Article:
What is Corporate Governance?
A lot of people (sometimes including yours truly) use the term “corporate governance” without defining it.
Corporate governance is essential for the success of any business. As a public service, here is a definition of corporate governance:
According to Investopedia.com, “Corporate governance is the system of rules, practices and processes by which a company is directed and controlled. Corporate governance essentially involves balancing the interests of the many stakeholders in a company – these include its shareholders, management, customers, suppliers, financiers, government and the community. Since corporate governance also provides the framework for attaining a company’s objectives, it encompasses practically every sphere of management, from action plans and internal controls to performance measurement and corporate disclosure.”
What is a General Counsel?
A General Counsel, or “GC,” is like the family doctor for a business. The family doctor looks after someone’s routine, ongoing health, and then occasionally brings in specialists for things like cardiology or brain surgery.
The GC takes care of ongoing business issues such as contracts, employment law, and corporate governance. The GC then occasionally brings in specialists for things like patent filings or litigation.
How Can a GC Help Manage Corporate Governance Risks?
A GC helps a company’s board of directors, officers, & owners manage a wide range of business and legal risks that fall under the heading of corporate governance, including:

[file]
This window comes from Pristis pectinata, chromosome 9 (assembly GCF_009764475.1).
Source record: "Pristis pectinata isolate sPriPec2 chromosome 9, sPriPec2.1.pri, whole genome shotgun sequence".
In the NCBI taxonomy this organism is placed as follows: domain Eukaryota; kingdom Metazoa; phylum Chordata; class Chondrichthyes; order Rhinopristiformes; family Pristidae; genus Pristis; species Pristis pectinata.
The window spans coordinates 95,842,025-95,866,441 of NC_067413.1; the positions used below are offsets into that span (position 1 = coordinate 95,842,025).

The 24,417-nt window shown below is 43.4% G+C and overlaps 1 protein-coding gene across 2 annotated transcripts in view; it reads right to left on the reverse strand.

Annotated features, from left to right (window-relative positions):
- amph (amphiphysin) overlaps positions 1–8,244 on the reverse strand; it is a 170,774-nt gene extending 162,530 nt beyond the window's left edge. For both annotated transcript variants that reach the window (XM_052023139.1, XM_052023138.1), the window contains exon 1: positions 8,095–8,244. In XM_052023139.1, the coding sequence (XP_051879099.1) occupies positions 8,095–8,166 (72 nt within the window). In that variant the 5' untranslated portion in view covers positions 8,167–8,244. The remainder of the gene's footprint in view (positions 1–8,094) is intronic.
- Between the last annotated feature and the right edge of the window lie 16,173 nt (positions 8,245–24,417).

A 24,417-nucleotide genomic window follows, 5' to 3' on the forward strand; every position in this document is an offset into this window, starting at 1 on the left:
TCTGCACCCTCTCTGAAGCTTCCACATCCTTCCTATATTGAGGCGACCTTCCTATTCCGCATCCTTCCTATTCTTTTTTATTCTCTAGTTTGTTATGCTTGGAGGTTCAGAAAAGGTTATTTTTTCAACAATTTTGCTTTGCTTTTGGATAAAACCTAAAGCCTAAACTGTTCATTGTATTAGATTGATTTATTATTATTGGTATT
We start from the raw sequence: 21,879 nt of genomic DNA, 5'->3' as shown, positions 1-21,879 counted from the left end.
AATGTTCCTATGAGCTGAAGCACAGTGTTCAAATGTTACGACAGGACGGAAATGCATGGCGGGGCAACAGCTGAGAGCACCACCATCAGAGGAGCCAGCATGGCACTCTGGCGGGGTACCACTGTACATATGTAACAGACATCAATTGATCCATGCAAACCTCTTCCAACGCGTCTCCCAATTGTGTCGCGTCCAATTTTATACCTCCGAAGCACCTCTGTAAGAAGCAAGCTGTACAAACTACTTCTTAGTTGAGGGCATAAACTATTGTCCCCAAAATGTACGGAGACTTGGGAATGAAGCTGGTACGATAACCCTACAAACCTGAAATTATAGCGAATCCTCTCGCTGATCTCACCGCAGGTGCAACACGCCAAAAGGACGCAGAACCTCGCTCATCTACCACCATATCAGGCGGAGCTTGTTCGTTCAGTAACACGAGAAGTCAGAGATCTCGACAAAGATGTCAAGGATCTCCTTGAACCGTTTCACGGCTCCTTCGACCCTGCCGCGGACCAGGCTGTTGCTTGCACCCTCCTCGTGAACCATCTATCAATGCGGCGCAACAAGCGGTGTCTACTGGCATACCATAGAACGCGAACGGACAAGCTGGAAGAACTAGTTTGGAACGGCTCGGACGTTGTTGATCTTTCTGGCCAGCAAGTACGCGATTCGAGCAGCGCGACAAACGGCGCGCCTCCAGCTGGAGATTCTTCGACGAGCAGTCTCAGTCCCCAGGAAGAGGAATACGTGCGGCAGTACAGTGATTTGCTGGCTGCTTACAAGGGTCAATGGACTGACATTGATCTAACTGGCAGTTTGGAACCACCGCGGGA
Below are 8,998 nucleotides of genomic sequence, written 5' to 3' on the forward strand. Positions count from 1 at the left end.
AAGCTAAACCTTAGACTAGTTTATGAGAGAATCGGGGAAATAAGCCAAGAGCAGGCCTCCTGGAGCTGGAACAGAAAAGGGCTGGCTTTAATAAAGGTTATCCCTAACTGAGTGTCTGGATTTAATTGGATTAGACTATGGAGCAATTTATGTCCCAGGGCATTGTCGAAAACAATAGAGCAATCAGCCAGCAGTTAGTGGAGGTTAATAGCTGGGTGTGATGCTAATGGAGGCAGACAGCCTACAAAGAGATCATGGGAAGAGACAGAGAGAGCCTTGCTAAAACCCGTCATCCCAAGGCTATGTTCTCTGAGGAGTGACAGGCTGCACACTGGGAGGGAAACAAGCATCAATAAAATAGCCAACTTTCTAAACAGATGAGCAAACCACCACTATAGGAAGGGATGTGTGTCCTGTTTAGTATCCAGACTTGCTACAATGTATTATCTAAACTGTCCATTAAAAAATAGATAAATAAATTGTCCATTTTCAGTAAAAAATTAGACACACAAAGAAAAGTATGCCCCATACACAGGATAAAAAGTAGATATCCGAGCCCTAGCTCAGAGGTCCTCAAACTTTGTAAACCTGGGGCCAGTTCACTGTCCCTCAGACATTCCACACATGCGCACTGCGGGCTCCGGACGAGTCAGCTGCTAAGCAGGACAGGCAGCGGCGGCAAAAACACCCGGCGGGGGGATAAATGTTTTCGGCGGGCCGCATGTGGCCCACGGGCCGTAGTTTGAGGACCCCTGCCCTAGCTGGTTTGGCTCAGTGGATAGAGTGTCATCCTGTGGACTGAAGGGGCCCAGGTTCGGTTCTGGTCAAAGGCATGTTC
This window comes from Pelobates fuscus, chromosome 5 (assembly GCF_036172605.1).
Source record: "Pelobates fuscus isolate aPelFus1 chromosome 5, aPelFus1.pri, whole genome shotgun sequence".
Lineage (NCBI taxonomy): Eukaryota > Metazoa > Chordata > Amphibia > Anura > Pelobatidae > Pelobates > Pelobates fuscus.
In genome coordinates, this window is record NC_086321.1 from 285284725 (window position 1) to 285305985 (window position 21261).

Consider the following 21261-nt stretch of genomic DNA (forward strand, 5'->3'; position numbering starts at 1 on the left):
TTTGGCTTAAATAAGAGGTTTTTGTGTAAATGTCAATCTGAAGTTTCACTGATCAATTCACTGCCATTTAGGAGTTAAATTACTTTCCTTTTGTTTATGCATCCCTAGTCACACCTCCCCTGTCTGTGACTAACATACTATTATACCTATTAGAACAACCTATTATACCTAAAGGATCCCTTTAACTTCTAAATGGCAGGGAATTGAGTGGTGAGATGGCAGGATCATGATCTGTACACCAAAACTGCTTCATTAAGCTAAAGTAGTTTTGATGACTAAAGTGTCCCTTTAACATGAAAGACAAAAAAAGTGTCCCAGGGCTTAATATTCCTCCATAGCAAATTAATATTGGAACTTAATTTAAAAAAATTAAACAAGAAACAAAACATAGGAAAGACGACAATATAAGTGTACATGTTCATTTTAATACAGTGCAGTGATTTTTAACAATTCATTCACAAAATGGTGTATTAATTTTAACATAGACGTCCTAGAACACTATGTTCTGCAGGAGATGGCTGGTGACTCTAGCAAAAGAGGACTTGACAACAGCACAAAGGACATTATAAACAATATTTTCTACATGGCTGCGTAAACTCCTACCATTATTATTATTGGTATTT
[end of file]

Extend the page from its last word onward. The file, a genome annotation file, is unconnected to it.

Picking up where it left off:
- Authority and Decision Making; Making a Record.
A GC can ensure that decisions are made with the proper authority and are consistent with the meeting and voting requirements contained in the company’s governing documents. Issues of conflict of interest and fiduciary obligations can be addressed immediately. It is essential to have accurate and sufficient records of authority granted and decisions made if legal defense or indemnification are later necessary.
Speaking of defense and indemnification, it often makes good business sense for companies to have Director & Officer Liability Insurance. A GC can help the company select the right D&O coverage. A GC can also help the company lower its D&O premiums by helping implement risk-reduction systems before the company goes out to the D&O market.
Risk Management Recommendation:
Have a conversation with a veteran GC that knows your industry and is licensed to practice law in your state.
Also, watch for Part 2 of this 2-part series for more risk management tips.
Please note: the above post contains educational information. It is not intended as legal advice. Engage an attorney who is licensed in your state to get advice on dealing with any specific legal issue.
© 2019 Michael S. Oswald